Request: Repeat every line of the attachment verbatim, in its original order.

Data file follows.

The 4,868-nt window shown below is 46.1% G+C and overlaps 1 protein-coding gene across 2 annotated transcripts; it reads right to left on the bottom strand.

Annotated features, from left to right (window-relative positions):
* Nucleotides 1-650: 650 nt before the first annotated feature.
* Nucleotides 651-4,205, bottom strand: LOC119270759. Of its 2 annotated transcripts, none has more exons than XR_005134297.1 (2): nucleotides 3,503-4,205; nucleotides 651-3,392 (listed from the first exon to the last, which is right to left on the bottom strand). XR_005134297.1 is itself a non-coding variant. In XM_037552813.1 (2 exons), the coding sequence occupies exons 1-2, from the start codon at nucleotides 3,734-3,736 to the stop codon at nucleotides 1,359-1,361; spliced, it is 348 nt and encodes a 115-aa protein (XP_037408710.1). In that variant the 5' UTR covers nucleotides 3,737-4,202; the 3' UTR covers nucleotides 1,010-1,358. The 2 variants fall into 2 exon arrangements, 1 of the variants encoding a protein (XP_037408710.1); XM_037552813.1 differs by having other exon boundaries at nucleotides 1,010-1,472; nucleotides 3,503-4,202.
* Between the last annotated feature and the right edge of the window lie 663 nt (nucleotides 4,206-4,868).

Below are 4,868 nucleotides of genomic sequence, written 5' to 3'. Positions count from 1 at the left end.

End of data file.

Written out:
The 4,868-nt window shown below is 46.1% G+C and overlaps 1 protein-coding gene across 2 annotated transcripts; it reads right to left on the bottom strand.

Annotated features, from left to right (window-relative positions):
* Nucleotides 1-650: 650 nt before the first annotated feature.
* Nucleotides 651-4,205, bottom strand: LOC119270759. Of its 2 annotated transcripts, none has more exons than XR_005134297.1 (2): nucleotides 3,503-4,205; nucleotides 651-3,392 (listed from the first exon to the last, which is right to left on the bottom strand). XR_005134297.1 is itself a non-coding variant. In XM_037552813.1 (2 exons), the coding sequence occupies exons 1-2, from the start codon at nucleotides 3,734-3,736 to the stop codon at nucleotides 1,359-1,361; spliced, it is 348 nt and encodes a 115-aa protein (XP_037408710.1). In that variant the 5' UTR covers nucleotides 3,737-4,202; the 3' UTR covers nucleotides 1,010-1,358. The 2 variants fall into 2 exon arrangements, 1 of the variants encoding a protein (XP_037408710.1); XM_037552813.1 differs by having other exon boundaries at nucleotides 1,010-1,472; nucleotides 3,503-4,202.
* Between the last annotated feature and the right edge of the window lie 663 nt (nucleotides 4,206-4,868).

Below are 4,868 nucleotides of genomic sequence, written 5' to 3'. Positions count from 1 at the left end.